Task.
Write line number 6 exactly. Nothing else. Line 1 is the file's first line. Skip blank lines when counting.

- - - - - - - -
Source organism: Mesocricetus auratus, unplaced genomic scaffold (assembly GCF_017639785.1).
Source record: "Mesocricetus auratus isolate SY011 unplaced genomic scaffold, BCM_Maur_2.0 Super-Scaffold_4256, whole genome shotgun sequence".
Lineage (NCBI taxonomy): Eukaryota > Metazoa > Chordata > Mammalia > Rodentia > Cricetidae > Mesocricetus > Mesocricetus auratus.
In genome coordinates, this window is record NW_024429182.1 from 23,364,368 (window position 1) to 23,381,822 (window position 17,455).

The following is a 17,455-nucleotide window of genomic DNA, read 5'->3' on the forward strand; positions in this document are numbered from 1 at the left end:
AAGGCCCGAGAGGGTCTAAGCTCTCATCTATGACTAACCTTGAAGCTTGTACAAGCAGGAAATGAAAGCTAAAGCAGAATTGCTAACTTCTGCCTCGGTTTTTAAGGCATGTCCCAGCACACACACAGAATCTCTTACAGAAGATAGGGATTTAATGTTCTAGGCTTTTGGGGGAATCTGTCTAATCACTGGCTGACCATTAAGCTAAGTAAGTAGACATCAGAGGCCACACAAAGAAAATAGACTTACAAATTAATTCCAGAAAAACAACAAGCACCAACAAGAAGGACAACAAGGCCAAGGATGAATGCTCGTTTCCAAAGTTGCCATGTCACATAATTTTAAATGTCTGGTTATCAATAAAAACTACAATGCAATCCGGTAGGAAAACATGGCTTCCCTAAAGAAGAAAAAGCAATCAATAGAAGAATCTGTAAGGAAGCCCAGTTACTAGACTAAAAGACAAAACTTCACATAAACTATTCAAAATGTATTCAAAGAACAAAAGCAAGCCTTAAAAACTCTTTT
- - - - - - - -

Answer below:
AAGGCCCGAGAGGGTCTAAGCTCTCATCTATGACTAACCTTGAAGCTTGTACAAGCAGGAAATGAAAGCTAAAGCAGAATTGCTAACTTCTGCCTCGGTTTTTAAGGCATGTCCCAGCACACACACAGAATCTCTTACAGAAGATAGGGATTTAATGTTCTAGGCTTTTGGGGGAATCTGTCTAATCACTGGCTGACCATTAAGCTAAGTAAGTAGACATCAGAGGCCACACAAAGAAAATAGACTTACAAATTAATTCCAGAAAAACAACAAGCACCAACAAGAAGGACAACAAGGCCAAGGATGAATGCTCGTTTCCAAAGTTGCCATGTCACATAATTTTAAATGTCTGGTTATCAATAAAAACTACAATGCAATCCGGTAGGAAAACATGGCTTCCCTAAAGAAGAAAAAGCAATCAATAGAAGAATCTGTAAGGAAGCCCAGTTACTAGACTAAAAGACAAAACTTCACATAAACTATTCAAAATGTATTCAAAGAACAAAAGCAAGCCTTAAAAACTCTTTT